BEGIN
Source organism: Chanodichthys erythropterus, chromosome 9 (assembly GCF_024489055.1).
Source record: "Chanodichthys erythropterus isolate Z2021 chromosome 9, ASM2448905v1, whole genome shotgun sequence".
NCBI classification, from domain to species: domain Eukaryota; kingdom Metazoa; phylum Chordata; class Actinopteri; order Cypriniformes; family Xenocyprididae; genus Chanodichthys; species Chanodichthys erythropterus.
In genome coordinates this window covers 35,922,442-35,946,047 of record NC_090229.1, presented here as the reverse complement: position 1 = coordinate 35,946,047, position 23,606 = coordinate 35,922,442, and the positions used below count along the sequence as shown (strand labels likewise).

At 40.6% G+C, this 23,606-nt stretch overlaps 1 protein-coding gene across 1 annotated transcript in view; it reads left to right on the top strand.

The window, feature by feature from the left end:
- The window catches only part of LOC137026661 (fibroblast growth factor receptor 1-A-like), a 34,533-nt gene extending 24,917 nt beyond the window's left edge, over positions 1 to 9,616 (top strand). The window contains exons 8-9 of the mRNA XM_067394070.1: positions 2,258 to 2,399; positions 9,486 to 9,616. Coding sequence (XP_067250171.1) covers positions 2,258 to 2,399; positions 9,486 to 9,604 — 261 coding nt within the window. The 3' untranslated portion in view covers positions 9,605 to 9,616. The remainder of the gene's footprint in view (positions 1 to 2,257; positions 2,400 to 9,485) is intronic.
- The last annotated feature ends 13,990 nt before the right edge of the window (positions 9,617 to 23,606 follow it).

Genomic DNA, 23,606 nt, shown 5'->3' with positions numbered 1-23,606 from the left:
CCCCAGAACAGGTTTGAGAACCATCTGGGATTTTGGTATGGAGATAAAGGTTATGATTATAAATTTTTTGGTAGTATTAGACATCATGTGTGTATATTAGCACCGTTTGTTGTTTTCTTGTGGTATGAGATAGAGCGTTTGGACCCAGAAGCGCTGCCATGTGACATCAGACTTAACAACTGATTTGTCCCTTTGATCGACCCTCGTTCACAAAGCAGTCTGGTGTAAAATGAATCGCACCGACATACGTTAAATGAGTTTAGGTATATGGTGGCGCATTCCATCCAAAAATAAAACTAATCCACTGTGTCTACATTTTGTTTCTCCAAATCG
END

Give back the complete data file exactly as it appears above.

Source organism: Chanodichthys erythropterus, chromosome 9 (assembly GCF_024489055.1).
Source record: "Chanodichthys erythropterus isolate Z2021 chromosome 9, ASM2448905v1, whole genome shotgun sequence".
NCBI classification, from domain to species: domain Eukaryota; kingdom Metazoa; phylum Chordata; class Actinopteri; order Cypriniformes; family Xenocyprididae; genus Chanodichthys; species Chanodichthys erythropterus.
In genome coordinates this window covers 35,922,442-35,946,047 of record NC_090229.1, presented here as the reverse complement: position 1 = coordinate 35,946,047, position 23,606 = coordinate 35,922,442, and the positions used below count along the sequence as shown (strand labels likewise).

At 40.6% G+C, this 23,606-nt stretch overlaps 1 protein-coding gene across 1 annotated transcript in view; it reads left to right on the top strand.

The window, feature by feature from the left end:
- The window catches only part of LOC137026661 (fibroblast growth factor receptor 1-A-like), a 34,533-nt gene extending 24,917 nt beyond the window's left edge, over positions 1 to 9,616 (top strand). The window contains exons 8-9 of the mRNA XM_067394070.1: positions 2,258 to 2,399; positions 9,486 to 9,616. Coding sequence (XP_067250171.1) covers positions 2,258 to 2,399; positions 9,486 to 9,604 — 261 coding nt within the window. The 3' untranslated portion in view covers positions 9,605 to 9,616. The remainder of the gene's footprint in view (positions 1 to 2,257; positions 2,400 to 9,485) is intronic.
- The last annotated feature ends 13,990 nt before the right edge of the window (positions 9,617 to 23,606 follow it).

Genomic DNA, 23,606 nt, shown 5'->3' with positions numbered 1-23,606 from the left:
CCCCAGAACAGGTTTGAGAACCATCTGGGATTTTGGTATGGAGATAAAGGTTATGATTATAAATTTTTTGGTAGTATTAGACATCATGTGTGTATATTAGCACCGTTTGTTGTTTTCTTGTGGTATGAGATAGAGCGTTTGGACCCAGAAGCGCTGCCATGTGACATCAGACTTAACAACTGATTTGTCCCTTTGATCGACCCTCGTTCACAAAGCAGTCTGGTGTAAAATGAATCGCACCGACATACGTTAAATGAGTTTAGGTATATGGTGGCGCATTCCATCCAAAAATAAAACTAATCCACTGTGTCTACATTTTGTTTCTCCAAATCG